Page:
A bipartisan, bicameral, quartet of legislators has called on the Trump Administration to back dedicated COVID-19 aid-related funding for smaller broadband providers in the next COVID-19 aid package.
That came in a letter to the President Thursday (April 23), a copy of which was supplied to Multichannel News. "As you work with Congress to provide additional economic relief for Americans impacted by the coronavirus pandemic, we urge you to support dedicated funding for small broadband providers to keep students and low-income families connected to the internet," the legislators said.
The "they" doing the saying were Sens. Amy Klobuchar (D-Minn.) and Kevin Cramer (R-N.D.) and Reps. Peter Welch (D-Vt.) and Roger Marshall, M.D. (R-Kan.).
The idea is to make sure low-income families and students can stay connected during the shelter-at-home pandemic-driven reality.
Many small providers have pledged to keep students and low-income residents connected—per a pledge solicited by FCC Chairman Ajit Pai and on their own initiative. But these small broadband providers, which contribute to more than 77,000 jobs and support more than $10 billion in economic activity in the United States, may be unable to continue to provide these services if customers are unable to pay for a prolonged period of time,” the lawmakers told the President.
The CARES Act included money for rural broadband deployment, but not specifically for small broadband providers underwriting the cost of keeping those key connections for those who may not be able to afford it. "Without support from your Administration, small providers may be unable to ensure that the communities they serve have access to critical internet connectivity," they said.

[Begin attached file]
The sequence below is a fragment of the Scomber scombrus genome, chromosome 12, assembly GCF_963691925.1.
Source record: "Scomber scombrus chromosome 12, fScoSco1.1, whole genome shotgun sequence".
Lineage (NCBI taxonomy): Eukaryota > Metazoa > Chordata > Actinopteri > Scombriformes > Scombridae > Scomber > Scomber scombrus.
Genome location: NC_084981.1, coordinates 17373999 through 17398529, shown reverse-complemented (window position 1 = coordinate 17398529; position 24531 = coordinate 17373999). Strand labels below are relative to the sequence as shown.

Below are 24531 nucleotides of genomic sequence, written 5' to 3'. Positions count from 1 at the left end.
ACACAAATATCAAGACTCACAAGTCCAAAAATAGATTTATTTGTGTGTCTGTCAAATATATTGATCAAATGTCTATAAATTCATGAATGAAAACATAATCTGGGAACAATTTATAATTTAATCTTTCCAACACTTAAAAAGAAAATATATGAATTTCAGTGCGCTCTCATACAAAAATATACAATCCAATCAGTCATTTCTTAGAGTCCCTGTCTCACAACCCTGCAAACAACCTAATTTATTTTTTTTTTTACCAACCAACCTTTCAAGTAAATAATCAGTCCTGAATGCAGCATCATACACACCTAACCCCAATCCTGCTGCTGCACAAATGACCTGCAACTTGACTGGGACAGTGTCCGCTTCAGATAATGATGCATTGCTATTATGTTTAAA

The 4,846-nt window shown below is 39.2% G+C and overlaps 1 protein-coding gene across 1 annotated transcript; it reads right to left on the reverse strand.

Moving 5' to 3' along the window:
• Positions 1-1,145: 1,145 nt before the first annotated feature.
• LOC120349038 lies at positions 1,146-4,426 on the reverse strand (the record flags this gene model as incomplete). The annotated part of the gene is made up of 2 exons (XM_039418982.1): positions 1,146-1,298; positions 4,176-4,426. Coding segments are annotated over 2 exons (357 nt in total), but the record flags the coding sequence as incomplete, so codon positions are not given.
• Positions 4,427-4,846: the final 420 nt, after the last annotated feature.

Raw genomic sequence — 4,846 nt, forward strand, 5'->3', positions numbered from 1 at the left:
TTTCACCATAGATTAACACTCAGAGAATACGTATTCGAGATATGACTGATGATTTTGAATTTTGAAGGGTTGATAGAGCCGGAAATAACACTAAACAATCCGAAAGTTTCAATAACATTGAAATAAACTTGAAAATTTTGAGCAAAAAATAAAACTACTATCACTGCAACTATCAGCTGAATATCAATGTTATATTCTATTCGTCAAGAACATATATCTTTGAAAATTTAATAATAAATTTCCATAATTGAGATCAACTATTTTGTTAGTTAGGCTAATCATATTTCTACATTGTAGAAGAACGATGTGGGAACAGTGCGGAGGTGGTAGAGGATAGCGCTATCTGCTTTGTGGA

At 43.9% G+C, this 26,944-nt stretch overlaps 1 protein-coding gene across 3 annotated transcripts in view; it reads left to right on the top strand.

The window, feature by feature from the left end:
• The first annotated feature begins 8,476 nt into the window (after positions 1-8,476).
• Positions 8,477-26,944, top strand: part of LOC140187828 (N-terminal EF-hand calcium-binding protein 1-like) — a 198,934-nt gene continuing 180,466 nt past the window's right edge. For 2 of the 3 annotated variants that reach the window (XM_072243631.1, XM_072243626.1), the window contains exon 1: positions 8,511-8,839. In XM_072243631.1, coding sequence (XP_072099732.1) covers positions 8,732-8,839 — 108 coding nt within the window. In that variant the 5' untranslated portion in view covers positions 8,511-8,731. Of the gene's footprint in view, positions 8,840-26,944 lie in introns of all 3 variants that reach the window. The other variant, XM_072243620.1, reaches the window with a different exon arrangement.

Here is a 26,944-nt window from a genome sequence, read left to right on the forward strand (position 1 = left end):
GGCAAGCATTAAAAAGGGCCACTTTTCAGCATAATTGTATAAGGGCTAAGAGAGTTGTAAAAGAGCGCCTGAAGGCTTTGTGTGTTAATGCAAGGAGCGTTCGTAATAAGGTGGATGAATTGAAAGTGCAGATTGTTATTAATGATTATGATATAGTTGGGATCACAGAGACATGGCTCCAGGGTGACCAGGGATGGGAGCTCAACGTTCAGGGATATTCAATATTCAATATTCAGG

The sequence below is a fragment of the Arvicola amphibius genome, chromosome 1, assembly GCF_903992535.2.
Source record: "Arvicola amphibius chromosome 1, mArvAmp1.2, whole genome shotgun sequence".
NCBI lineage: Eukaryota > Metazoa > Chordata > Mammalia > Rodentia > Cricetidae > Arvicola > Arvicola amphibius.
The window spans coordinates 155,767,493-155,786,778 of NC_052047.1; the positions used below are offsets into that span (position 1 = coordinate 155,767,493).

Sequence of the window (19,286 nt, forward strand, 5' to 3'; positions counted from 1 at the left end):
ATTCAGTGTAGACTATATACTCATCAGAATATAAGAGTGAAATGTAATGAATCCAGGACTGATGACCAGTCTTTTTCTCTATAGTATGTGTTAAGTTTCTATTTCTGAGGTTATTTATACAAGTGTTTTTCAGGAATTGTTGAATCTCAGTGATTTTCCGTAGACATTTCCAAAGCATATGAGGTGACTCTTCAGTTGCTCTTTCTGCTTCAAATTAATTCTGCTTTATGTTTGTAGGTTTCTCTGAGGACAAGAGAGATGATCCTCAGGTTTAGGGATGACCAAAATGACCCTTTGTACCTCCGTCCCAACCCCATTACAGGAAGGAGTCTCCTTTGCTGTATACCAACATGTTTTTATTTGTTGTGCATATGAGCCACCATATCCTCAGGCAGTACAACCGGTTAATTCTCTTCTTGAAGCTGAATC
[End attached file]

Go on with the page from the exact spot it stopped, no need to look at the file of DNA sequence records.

Last month, Klobuchar and Sen. Kevin Cramer (R-N.D.), introduced a bill to appropriate $2 billion for rural broadband, and more recently called on Congressional leadership to support that funding.
“ACA Connects appreciates the effort of the House and Senate lawmakers to recognize this important issue," said a spokesman for the trade association representing smaller operators. "We look forward to working with them and the White House on these matters. Smaller ISPs have been keeping their customers connected, and they appreciate the recognition by these policymakers of their unique circumstances.”
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